HARTFORD – Hate crimes are on the rise in Connecticut, but the state’s haphazard system of identifying, reporting and prosecuting them is a source of confusion and mistrust that results in underreporting of the incidents.
That was the message delivered to lawmakers Thursday at a State Capitol public hearing called to get input on a legislative proposal that would create a dedicated hate-crimes unit within the State Police – a move that many said would streamline the system while making it more effective.
State Police Commissioner James Rovella – the first to speak at the video hearing before the legislature’s Public Safety and Security Committee – said that while his agency formed such a unit last fall, the bill would expand its role to be a repository of cases from around the state reported by local departments.
The bill also would establish a statewide reporting system for victims, a statewide investigation policy for police, and mandate that local departments report hate crimes to the state police unit within 14 days of their occurrence.
That would provide all departments real-time data that would guide an appropriate response and any needed enforcement changes.
Individual investigations would still be handled by local departments.
“It would be more of a control tower, seeing what’s going on around the state,” Rovella said of the proposed enhanced unit. “This one’s important to us because we’re seeing the trends not only around the country but in the state,” of a rise in such offenses. “I suspect there could be reporting issues so we need some standardization on that and opening some doors.”
Hate crimes against minorities have spiked across the country to their highest levels in over a decade, according to FBI statistics.
In Connecticut, the FBI said there were 101 reported hate crime incidents in 2020, the latest data available, up from 76 in 2019.
About 60-percent of those crimes were based on race or ethnicity, and crimes against Black people were most prevalent at 41 cases.
Religion-based crimes were second at 17 cases, mostly against those of Jewish faith, followed by sexual-orientation at 15 cases, four against people with disabilities and four that exhibited “multiple bias.”
Amy Lin Meyerson, co-chair of the state Hate Crimes Advisory Council formed last year by Gov. Ned Lamont, said she believes the number of actual crimes is far higher, and the reasons for victims’ reluctance to report incidents to police are complex.
“Whether people are uncomfortable, fear retaliation or are uncertain that justice will be served, underreporting of hate crimes is prevalent,” said Meyerson, an attorney and past president of both the Connecticut Bar Association and the national Asian Pacific American Bar Association.
She said the proposed unit and updated reporting and investigation process would “greatly assist the state and the council to prevent and combat hate crime.”
Republican State Rep. and Stonington police officer Greg Howard said while he finds such offenses “abhorrent,” he is cautious about increasing the state police’s workload in the face of understaffing and a wave of impending retirements in the agency.
“What I don’t want to do is pass a bill that would require you to put additional resources into a specialized unit and take away from fundamental responsibilities like patrolling the highways,” he told Rovella.
Rovella said that the unit is now composed of two detectives and two troopers, and that “We probably wouldn’t do much more with manpower other than (add) a supervisor.”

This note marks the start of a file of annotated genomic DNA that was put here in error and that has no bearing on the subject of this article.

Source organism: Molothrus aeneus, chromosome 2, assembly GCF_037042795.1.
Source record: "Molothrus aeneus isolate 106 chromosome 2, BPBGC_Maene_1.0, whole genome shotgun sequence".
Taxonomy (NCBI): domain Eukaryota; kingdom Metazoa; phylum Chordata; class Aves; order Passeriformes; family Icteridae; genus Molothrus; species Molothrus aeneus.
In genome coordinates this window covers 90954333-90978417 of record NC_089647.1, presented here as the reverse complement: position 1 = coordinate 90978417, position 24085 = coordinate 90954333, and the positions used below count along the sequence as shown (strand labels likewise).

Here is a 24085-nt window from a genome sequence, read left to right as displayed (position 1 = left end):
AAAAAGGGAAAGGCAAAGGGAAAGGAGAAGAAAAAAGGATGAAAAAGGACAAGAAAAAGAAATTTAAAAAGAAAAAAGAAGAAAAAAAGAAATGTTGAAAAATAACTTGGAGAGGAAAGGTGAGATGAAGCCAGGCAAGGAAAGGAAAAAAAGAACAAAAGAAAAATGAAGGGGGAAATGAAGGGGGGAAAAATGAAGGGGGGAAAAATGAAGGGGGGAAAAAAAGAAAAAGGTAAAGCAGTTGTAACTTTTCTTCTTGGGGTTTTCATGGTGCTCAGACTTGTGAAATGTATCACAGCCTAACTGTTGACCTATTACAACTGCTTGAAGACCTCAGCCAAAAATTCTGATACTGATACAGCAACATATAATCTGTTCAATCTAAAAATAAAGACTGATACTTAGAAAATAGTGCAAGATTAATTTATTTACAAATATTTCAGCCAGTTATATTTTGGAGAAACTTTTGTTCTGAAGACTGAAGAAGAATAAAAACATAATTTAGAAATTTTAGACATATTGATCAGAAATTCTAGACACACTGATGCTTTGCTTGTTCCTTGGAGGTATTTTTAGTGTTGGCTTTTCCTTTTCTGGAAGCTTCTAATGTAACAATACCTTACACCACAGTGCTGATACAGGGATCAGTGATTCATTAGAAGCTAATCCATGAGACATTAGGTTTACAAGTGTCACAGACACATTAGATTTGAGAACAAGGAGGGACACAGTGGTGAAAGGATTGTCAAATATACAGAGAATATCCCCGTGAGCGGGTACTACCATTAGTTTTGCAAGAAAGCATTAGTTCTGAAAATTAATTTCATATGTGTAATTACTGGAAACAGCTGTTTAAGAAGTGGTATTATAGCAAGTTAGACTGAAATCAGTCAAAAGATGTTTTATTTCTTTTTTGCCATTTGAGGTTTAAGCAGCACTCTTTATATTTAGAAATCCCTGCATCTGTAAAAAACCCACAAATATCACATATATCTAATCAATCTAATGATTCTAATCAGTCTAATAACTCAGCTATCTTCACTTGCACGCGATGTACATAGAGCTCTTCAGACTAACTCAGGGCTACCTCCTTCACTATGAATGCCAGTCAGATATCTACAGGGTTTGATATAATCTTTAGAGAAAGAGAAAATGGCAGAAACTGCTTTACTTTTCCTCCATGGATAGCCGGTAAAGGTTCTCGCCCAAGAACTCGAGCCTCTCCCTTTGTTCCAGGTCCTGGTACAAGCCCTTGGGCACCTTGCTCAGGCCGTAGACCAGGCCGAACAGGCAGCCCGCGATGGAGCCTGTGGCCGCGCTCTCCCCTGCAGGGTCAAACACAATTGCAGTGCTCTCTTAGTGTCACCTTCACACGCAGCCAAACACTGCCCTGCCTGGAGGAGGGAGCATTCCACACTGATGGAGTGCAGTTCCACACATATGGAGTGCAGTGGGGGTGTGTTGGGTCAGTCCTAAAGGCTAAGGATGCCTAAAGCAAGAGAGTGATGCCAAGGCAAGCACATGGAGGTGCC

Rep. Michael DiGiovancarlo, D-Waterbury, who is also a veteran Waterbury police officer, said he worries that the proposal might place more burdens on officers already fearful of the potential ramifications of recent police-accountability laws that many view as overly restrictive.
“In a world where we don’t want police involved in anything, we seem to be getting dragged into more and more conflicts and more things to do,” DiGiovancarlo said while participating in the remote hearing in uniform from his police cruiser. “The officer has to feel protected. Because to me this opens the door to a complete civil rights investigation if someone thinks I violated their civil rights and I didn’t defend them properly or I didn’t make the proper charge or the proper arrest.”
Meyerson said the state police unit would be available at all times to address any such concerns, to which DiGiovancarlo replied: “In the heat of the moment at 8 o’clock at night, I’m not sure I’m going to get in touch with one of you guys when I’m in the middle of a conflict.”
Ivelisse Correa, who identified herself as a member of a state Black Lives Matter group, told the committee that she and her children had been the target of hate speech because of their race, and that the offender’s punishment was a breach of peace violation that could be resolved like a traffic ticket.
“That let me know not to bother reporting and instead to film these incidents for social media which will have greater repercussions than our current laws,” she said. “People of color in Connecticut generally do not bother to report. I am one of those people.”
Also testifying were several UConn students pursuing their master’s degree in social work, including Tae Ward, who said, “As a member of the LGBTQ community…I believe this bill is a step in the right direction for the protection of LGBTQ individuals, especially our transgender community.”
Carley Taft, another UConn grad student, said Connecticut is one of 16 states now considering enhanced hate-crimes legislation.
“The intent of the perpetrator in these hate crimes is to send a message to the victims that they’re not safe,” she said, adding that if the proposal is passed, “We’ll be solidifying our stance that hate is not welcome here in the state of Connecticut.”